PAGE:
Owner-reported LLIN usage duration was not significantly associated with observed LLIN bioefficacy and overall 37% (95% CI: 23–54%) of the LLINs met the performance criterion.
Replicate results obtained with pyrethroid (deltamethrin) susceptible standard An. gambiae s.s. strain G3 corresponded well to the results obtained in PNG with An. farauti as shown in Fig. 4 (coefficient of determination equal to 0.80) indicating that results apply to susceptible Anopheles species in other (e.g. African) settings.
Experiments simulating LLIN container storage
Data on the temperature distribution in the storage container over the 5-day measurement period are presented in Supplementary Fig. 1. In summary, temperatures away from the immediate inner ceiling surface of the container never exceeded 40 °C during the 5-day measurement period in the hot normal conditions of Port Moresby summer (February 2019). Only at the immediate inner surface of the top of the container temperatures over 50 °C were measured. However, even there, temperatures remained below 50 °C for 94% of the measurement period. In corresponding experiments simulating container storage, we did not observe any reduction in 24 h mortality or 60 min knockdown rate when LLINs with a confirmed 100% 24 h mortality (manufacture year 2012) were exposed to 6 weeks of storage at 60 °C.
Our findings show that LLINs distributed in PNG between 2013 and 2019 have not been exhibiting the required bioefficacy prior to use, whereas LLINs distributed before 2013 performed significantly better25. This observation coincides with a substantial resurgence of malaria in many parts of the country1,9,10.
Specifically, all LLINs tested in the present study that were manufactured between 2007 and 2012 (n = 25) exhibited either ≥80% 24 h mortality or ≥95% 60 min knockdown. In contrast, only 17% of LLINs (n = 167) that were manufactured between 2013 and 2019 met these criteria. However, all LLINs should meet these criteria.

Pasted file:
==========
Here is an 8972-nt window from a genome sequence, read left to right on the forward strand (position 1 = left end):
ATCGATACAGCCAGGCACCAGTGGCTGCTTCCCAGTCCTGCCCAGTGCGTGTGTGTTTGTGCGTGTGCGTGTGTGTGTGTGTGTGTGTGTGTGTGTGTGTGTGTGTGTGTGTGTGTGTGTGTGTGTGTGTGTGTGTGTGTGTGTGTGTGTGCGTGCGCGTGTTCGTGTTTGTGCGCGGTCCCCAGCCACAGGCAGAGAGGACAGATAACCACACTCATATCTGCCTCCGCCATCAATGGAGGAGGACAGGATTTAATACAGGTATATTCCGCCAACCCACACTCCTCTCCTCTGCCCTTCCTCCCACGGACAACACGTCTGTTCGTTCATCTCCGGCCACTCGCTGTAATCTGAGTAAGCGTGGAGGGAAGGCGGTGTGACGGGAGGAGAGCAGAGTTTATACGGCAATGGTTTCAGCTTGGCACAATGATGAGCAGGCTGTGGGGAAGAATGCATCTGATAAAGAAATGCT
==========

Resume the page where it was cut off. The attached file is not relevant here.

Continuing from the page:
These results span 78 separate LLIN batches. Results from 2013 indicate that some LLIN batches in that year were still performing as expected. Specifically, batch # 1 258 13 (3) from which n = 5 LLINs were tested, exhibited 100% knockdown and 100% mortality for all five of these LLINs. The other five LLIN batches tested from 2013 all exhibited diminished bioefficacy. After 2013, none of the batches from which multiple LLINs were available exhibited bioefficacy results meeting aforementioned criteria for all LLINs sampled from a specific batch. This indicates that the change occurred in 2013.
Although the number of LLIN tested for the 2007–2012 period is relatively small due to the difficulty of obtaining unused LLINs from such a long time ago, the difference observed between the 2007–2012 and the 2013–2019 groups is large and statistically significant (Chi-squared equal to 75.4; p-value < 10−5; z-score 8.4).